Use this URL to cite or link to this record in EThOS: http://ethos.bl.uk/OrderDetails.do?uin=uk.bl.ethos.595958
Title: Britain and Albion in the mythical histories of medieval England
Author: Rajsic, Jaclyn
Awarding Body: University of Oxford
Current Institution: University of Oxford
Date of Award: 2013
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Abstract:
This dissertation examines the ideological role and adaptation of the mythical British past (derived from Geoffrey of Monmouth’s Historia regum Britanniae) in chronicles of England written in Anglo-Norman, Latin, and English from the twelfth to the fifteenth century, in terms of the shaping of English history during this time. I argue that the past is an important lens through which we can read the imagined geographies (Albion, Britain and England) and ‘imagined communities’ (the British and English), to use Benedict Anderson’s term, constructed by historical texts. I consider how British history was carefully re-shaped and combined with chronologically conflicting accounts of early English history (derived from Bede) to create a continuous view of the English past, one in which the British kings are made English or ‘of England’. Specifically, I examine the connections between geography and genealogy, which I argue become inextricably linked in relation to mythical British history from the thirteenth century onwards. From that point on, British kings are increasingly shown to be the founders and builders of England, rather than Britain, and are integrated into genealogies of England’s contemporary kings. I argue that short chronicles written in Latin and Anglo-Norman during the thirteenth century evidence a confidence that the ancient Britons were perceived as English, and equally a strong sense of Englishness. These texts, I contend, anticipate the combination of British and English histories that scholars find in the lengthier and better-known Brut histories written in the early fourteenth century. For the fourteenth and fifteenth centuries, my study takes account of the Albina myth, the story of the mothers of Albion’s giants (their arrival in Albion before Brutus’s legendary conquest of the land). There has been a surge of scholarship about the Albina myth in recent years. My analysis of hitherto unknown accounts of the tale, which appear in some fifteenth-century genealogical rolls, leads me to challenge current interpretations of the story as a myth of foundation and as apparently problematic for British and English history. My discussion culminates with an analysis of some copies of the prose Brut chronicle (c. 1300) – the most popular secular, vernacular text in later medieval England, but it is seldom studied – and of some fifteenth-century genealogies of England’s kings. In both cases, I am concerned with presentations of the passage of dominion from British to English rulership in the texts and manuscripts in question. My preliminary investigation of the genealogies aims to draw attention to this very under-explored genre. In all, my study shows that the mythical British past was a site of adaptation and change in historical and genealogical texts written in England throughout the high and later Middle Ages. It also reveals short chronicles, prose Brut texts and manuscripts, and royal genealogies to have great potential future research.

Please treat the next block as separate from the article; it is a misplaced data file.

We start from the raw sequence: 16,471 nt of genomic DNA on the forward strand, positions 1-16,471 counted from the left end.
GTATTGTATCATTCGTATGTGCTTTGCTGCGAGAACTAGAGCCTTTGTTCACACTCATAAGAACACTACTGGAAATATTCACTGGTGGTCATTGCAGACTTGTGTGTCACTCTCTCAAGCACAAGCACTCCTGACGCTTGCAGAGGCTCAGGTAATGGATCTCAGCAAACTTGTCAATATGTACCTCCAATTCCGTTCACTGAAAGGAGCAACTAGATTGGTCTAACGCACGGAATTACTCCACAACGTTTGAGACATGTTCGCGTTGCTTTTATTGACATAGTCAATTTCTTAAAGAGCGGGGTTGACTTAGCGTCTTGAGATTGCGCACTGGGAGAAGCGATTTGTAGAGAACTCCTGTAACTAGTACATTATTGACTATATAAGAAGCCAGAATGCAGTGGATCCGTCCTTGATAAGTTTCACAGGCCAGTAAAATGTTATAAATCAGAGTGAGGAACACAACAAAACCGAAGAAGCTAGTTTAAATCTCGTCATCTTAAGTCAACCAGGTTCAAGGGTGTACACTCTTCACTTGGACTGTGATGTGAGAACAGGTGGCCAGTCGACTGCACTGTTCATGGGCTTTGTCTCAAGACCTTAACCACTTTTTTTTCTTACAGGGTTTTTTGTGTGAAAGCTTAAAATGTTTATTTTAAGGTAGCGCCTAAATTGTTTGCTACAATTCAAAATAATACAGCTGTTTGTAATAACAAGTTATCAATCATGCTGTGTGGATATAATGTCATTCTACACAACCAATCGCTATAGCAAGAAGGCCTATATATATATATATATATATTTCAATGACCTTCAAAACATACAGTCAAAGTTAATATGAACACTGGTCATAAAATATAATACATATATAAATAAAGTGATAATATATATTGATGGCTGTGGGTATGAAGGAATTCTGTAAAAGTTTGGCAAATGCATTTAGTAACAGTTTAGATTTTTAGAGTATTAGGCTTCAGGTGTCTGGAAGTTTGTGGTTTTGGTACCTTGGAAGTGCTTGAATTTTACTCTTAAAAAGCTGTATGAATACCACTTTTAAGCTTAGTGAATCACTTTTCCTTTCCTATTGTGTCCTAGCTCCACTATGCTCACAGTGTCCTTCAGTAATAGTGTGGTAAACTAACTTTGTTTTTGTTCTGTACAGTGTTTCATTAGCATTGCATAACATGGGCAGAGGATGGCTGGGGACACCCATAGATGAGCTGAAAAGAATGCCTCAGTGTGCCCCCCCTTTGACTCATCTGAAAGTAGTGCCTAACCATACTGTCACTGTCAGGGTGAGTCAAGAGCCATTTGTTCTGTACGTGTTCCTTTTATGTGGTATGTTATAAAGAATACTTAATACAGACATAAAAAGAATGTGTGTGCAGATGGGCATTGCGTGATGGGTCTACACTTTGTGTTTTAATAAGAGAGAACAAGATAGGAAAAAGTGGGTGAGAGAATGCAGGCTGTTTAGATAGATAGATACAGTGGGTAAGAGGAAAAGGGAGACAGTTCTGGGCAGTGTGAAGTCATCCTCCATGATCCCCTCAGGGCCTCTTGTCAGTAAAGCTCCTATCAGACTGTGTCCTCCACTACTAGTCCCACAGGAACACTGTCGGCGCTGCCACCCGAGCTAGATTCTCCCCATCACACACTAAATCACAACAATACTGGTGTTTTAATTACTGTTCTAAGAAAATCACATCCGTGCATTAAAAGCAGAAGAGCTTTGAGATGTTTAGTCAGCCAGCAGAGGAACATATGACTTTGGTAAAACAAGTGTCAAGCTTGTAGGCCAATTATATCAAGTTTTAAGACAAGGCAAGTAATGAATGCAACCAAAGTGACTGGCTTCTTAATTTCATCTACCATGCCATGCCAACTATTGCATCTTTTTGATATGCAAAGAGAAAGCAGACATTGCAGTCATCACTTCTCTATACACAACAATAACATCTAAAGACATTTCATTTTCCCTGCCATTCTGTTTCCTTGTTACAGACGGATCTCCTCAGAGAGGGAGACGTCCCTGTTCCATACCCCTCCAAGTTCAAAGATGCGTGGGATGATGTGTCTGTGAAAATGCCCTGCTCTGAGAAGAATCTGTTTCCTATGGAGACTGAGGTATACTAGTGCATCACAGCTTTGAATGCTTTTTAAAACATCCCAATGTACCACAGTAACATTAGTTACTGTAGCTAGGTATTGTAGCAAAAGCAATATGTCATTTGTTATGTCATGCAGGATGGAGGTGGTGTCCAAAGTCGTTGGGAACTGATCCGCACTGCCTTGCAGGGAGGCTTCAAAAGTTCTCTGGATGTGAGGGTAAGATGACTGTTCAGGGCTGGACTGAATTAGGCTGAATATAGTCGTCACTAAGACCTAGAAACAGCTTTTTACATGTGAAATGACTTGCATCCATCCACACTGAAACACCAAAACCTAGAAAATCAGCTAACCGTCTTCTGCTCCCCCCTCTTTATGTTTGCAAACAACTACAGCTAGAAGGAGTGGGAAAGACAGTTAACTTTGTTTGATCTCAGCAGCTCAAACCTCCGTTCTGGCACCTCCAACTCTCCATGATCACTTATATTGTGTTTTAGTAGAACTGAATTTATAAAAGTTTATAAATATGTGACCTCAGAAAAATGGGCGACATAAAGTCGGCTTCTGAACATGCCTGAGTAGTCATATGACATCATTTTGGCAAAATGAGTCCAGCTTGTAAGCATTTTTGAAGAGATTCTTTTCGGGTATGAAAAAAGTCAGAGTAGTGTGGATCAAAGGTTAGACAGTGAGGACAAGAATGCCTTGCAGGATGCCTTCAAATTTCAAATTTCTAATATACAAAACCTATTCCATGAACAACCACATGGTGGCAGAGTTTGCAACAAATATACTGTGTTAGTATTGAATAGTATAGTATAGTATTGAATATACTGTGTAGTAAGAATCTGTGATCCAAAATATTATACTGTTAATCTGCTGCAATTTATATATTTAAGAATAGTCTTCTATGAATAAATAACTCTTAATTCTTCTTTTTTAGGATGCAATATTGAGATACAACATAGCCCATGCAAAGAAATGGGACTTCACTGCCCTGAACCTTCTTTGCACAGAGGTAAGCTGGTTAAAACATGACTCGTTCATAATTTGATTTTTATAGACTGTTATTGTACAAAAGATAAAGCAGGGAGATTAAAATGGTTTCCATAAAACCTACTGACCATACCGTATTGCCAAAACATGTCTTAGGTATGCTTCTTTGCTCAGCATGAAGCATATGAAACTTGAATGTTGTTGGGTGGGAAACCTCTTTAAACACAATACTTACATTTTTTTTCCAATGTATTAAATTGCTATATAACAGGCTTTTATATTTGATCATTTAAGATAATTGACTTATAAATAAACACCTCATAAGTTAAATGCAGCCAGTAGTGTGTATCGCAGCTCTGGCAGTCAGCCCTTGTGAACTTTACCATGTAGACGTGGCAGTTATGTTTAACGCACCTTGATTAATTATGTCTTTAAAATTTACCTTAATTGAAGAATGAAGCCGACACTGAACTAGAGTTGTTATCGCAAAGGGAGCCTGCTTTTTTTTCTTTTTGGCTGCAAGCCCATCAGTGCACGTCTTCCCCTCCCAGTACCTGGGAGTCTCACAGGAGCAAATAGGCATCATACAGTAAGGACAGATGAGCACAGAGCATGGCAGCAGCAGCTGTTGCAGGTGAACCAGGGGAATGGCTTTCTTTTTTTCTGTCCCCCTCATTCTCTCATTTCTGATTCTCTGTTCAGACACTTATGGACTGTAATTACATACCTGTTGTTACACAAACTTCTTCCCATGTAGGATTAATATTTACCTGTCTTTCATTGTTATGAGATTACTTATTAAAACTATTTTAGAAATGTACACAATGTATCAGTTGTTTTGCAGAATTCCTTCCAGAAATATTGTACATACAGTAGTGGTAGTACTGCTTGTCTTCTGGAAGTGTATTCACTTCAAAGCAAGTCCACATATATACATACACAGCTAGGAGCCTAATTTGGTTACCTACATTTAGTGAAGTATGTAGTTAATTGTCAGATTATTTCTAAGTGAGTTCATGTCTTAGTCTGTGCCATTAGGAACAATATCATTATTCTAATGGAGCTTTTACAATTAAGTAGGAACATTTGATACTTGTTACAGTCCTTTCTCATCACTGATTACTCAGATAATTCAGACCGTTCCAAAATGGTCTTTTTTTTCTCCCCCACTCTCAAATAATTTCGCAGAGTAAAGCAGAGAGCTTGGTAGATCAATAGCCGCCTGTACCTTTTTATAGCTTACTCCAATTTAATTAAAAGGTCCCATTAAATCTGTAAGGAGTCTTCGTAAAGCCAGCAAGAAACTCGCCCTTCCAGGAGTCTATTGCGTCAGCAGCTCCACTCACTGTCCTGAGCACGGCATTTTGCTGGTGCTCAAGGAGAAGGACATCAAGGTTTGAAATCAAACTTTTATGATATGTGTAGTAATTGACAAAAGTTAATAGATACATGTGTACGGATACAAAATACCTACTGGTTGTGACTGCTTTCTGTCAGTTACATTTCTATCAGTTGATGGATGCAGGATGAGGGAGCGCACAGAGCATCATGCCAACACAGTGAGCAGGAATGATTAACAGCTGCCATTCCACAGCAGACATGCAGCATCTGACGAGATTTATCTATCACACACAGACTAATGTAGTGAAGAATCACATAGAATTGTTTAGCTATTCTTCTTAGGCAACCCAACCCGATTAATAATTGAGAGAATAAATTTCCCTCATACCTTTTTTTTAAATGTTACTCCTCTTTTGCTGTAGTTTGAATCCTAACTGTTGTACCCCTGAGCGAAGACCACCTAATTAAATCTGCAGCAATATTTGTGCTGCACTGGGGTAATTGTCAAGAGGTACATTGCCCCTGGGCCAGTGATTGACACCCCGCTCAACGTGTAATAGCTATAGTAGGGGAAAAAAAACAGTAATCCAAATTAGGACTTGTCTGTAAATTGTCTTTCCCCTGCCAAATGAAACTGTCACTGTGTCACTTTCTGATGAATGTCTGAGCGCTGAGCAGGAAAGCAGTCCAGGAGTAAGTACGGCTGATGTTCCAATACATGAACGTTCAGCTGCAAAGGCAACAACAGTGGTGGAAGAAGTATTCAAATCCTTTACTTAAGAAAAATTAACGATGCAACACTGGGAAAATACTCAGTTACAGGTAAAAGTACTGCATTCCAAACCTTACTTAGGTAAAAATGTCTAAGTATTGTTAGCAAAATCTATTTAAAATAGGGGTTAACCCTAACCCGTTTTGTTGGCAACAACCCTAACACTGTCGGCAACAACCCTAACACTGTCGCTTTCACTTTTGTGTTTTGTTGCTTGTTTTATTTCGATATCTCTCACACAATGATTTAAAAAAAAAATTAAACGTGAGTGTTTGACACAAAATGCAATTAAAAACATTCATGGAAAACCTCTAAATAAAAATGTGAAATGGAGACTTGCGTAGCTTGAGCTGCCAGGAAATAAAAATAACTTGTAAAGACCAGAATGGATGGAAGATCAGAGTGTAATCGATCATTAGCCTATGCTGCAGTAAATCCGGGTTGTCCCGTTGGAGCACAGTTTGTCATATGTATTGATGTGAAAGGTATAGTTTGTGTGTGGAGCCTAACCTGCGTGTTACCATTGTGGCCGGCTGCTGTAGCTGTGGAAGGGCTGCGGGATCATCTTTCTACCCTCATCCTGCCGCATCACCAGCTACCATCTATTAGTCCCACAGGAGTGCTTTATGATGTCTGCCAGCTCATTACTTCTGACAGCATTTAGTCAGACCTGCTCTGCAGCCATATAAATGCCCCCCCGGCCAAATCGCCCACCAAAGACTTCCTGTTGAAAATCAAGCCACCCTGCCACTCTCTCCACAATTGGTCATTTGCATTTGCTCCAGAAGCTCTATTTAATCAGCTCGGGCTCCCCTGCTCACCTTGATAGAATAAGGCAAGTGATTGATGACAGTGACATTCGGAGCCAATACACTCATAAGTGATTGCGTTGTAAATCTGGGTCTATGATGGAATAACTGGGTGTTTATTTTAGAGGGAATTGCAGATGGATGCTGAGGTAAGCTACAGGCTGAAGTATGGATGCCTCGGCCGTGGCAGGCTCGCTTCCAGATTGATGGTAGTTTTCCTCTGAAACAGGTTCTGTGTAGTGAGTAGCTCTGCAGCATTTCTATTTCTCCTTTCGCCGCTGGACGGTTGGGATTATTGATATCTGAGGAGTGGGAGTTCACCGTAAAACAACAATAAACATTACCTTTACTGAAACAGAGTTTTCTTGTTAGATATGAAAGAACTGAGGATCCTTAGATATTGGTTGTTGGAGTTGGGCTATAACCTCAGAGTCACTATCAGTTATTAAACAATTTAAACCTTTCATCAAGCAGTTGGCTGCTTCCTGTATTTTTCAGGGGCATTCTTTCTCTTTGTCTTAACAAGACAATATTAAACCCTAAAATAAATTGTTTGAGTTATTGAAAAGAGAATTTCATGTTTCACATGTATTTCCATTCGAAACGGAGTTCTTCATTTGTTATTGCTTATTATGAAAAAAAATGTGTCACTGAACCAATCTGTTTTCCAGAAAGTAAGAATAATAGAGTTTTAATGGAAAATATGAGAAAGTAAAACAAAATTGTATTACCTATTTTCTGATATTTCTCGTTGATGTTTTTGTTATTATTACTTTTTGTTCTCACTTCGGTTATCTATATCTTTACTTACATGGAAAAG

Supervisor: Ashe, Laura Sponsor: Not available
Qualification Name: Thesis (Ph.D.) Qualification Level: Doctoral
EThOS ID: uk.bl.ethos.595958  DOI: Not available
Keywords: English Language and Literature ; History ; History of Britain and Europe ; French ; Late antiquity and the Middle Ages ; Anglo-Norman literature ; Latin literature ; Middle English literature ; mythical history ; manuscript studies ; genealogy
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